Jonah.

Our church did a series on Jonah. Unfortunately, with my “job” as children’s ministry director, I’ve really only been able to sit in on most of two of the four sermons. But, the one I was able to catch today was really good! Today was the last in the series. You can catch them all online at our church’s website.

I really enjoy our youth pastor’s style of preaching. It’s helpful that he and his wife are two of our closest friends, so… no bias there at all! ūüėČ But honestly, I really enjoy listening to him speak. This morning, he was preaching on the last chapter of Jonah and brought out something I had never honestly thought about before:

Jonah wrote the book of Jonah.

Well… that’s kind of a “duh” moment, but when he elaborated on it and I started thinking about it, it really began to click how ironic and kind of awesome it is that Jonah himself wrote the book of Jonah.

When I normally read through Jonah, I find myself criticizing this man. I think he’s such an idiot for running from God and then he’s so incredibly selfish and arrogant to sit and wait for judgement to fall on this city and then he mourns the stupid plant as if it’s his dead pet. I normally end the book of Jonah frustrated and critical with this man. And annoyed that it ends so… open-endedly. Like a book where you just know “The Sequel” will be out soon. And yet… there’s never been Jonah, Part 2.

But, then, Mike brought out the fact that

Jonah wrote the book of Jonah.

And he encouraged us to read it through in the first person, imagining that Jonah himself was talking about his life. All of a sudden, my perspective on this prophet did a 180*. He went from being selfish and arrogant to remarkably humble. Because, think about it, what man (ahem, man!) would tell a small part of his autobiography in such a belittling – towards himself! – tone?? No one! And he finishes it at a point where you are led to believe that he sat under that stupid dead plant until he roasted to death.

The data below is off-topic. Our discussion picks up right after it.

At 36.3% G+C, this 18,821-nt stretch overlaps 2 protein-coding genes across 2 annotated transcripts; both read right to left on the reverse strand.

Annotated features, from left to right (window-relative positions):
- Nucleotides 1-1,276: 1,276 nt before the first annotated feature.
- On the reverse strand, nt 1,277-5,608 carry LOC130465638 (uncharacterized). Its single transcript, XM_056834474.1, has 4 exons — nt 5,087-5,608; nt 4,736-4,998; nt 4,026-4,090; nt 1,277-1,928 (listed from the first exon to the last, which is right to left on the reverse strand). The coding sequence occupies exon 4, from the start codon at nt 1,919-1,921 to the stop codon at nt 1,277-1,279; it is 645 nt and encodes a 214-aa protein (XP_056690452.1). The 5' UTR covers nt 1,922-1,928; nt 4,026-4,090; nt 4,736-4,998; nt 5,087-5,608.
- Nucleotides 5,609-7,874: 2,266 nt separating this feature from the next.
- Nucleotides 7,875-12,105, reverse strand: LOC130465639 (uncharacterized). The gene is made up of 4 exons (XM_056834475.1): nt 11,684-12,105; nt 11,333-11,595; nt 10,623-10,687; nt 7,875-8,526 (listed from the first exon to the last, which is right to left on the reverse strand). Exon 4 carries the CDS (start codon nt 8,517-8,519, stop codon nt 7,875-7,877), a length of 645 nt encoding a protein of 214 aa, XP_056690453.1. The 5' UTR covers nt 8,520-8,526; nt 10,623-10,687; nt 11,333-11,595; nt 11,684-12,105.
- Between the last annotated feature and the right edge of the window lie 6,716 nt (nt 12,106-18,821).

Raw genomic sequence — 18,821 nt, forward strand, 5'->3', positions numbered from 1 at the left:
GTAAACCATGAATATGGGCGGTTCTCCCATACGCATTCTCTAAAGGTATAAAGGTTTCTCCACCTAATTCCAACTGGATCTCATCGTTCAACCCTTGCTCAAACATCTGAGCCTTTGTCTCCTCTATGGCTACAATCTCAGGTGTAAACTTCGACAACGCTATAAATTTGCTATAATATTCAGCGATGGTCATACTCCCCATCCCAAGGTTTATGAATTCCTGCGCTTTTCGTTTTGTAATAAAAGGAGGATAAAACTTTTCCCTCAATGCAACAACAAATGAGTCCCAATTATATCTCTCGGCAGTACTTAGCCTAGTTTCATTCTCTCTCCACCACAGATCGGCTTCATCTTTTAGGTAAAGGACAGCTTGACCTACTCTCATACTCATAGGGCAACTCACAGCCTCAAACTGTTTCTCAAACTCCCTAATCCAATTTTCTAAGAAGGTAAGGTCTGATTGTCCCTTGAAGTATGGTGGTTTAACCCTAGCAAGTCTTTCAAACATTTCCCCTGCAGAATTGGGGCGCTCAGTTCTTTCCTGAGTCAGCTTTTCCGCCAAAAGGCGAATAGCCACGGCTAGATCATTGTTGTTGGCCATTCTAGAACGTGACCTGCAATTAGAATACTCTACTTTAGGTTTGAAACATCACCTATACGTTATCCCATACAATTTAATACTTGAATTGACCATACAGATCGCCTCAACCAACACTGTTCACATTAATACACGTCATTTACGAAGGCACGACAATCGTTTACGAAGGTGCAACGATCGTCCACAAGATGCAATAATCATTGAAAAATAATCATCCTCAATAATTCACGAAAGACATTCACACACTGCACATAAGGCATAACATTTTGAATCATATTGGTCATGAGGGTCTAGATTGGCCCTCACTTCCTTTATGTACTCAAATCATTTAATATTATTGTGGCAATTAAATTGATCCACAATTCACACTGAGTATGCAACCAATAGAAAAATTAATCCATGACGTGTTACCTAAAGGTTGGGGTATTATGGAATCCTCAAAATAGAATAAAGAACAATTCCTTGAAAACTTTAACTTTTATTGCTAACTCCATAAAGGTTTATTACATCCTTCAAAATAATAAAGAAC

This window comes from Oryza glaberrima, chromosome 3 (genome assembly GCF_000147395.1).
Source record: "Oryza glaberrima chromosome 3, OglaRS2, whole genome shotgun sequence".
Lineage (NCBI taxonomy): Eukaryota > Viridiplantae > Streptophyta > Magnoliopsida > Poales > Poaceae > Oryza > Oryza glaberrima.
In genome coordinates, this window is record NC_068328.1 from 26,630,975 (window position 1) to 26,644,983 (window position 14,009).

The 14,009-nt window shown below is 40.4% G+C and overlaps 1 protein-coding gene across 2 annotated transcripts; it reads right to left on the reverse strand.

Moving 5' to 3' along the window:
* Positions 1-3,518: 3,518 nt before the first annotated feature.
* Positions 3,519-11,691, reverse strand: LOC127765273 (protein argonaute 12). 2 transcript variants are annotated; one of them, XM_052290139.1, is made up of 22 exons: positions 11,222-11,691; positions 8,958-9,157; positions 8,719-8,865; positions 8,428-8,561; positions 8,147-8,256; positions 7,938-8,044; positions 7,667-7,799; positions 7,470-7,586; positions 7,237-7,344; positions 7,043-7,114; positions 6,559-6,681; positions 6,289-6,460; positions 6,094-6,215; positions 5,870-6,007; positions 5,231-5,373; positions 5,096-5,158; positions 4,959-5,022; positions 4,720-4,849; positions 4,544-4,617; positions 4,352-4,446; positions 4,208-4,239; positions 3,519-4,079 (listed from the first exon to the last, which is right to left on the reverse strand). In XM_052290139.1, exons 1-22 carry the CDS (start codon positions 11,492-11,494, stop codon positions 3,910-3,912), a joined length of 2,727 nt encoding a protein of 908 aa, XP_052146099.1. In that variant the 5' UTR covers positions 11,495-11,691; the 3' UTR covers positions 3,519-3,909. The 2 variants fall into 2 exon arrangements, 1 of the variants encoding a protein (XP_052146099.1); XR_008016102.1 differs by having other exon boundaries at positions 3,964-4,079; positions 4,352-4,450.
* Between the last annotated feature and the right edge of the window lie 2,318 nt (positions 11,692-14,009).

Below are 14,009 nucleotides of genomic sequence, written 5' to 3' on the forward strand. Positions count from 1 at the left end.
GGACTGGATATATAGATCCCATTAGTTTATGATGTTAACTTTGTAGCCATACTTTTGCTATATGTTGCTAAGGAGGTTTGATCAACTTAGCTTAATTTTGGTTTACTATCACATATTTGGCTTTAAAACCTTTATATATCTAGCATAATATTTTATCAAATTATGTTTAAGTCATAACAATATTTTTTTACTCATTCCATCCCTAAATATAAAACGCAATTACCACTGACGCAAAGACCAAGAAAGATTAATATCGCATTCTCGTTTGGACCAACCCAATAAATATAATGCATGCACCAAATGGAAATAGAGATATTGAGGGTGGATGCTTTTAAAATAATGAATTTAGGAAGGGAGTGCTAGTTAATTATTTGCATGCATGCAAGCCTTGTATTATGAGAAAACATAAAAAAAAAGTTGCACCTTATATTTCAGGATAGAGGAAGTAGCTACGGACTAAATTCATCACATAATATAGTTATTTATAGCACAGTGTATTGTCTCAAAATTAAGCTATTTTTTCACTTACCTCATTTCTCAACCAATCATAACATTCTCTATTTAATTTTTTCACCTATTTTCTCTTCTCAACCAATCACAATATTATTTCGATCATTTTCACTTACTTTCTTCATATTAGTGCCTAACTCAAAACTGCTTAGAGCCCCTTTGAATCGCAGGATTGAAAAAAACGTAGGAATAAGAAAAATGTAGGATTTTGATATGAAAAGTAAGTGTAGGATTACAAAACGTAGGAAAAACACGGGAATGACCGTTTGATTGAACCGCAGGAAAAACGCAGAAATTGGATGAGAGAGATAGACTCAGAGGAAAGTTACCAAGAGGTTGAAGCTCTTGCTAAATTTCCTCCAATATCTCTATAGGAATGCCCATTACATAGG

But, he couldn’t have! Because he wrote Jonah!

Which begs the question: Did Jonah repent and change? 

I would dare say that YES. Yes, he did. And, like Mike said this morning, he probably repented to such a degree that he didn’t even want to put that repentance in the story for fear of bringing glory to his own name. He wanted the story to reflect ONLY God and in talking about his repentance, it would have brought the whole thing back on himself. He wanted the story of Jonah – HIS story – to be about God.

So, he tells the story honestly. Humbly. In shame and reproach. Not to make you think less of him, but to make you think more of God. What other god in this universe would dare to use someone like Jonah to accomplish His will? What other god would want to send a message to an entire evil city through a prophet who honestly desired their destruction more than their repentance? What kind of god would grow a plant and raise up a worm to destroy it just to teach one man a lesson?

What kind of god? Ours. The real One. The One Who interacts with His creation and cares about each one individually.

He used a “nothing man” like Jonah to save an entire city – a city that rightly deserved mass destruction! And then He took the time to teach that same man a valuable lesson: He is in charge. He is sovereign. His will is accomplished whether we are in the way or not. And He will get us¬†out of the way in order to use us. Even if that means we spend three days in the belly of a whale and three days preaching to a wicked city a prophecy that never even comes true.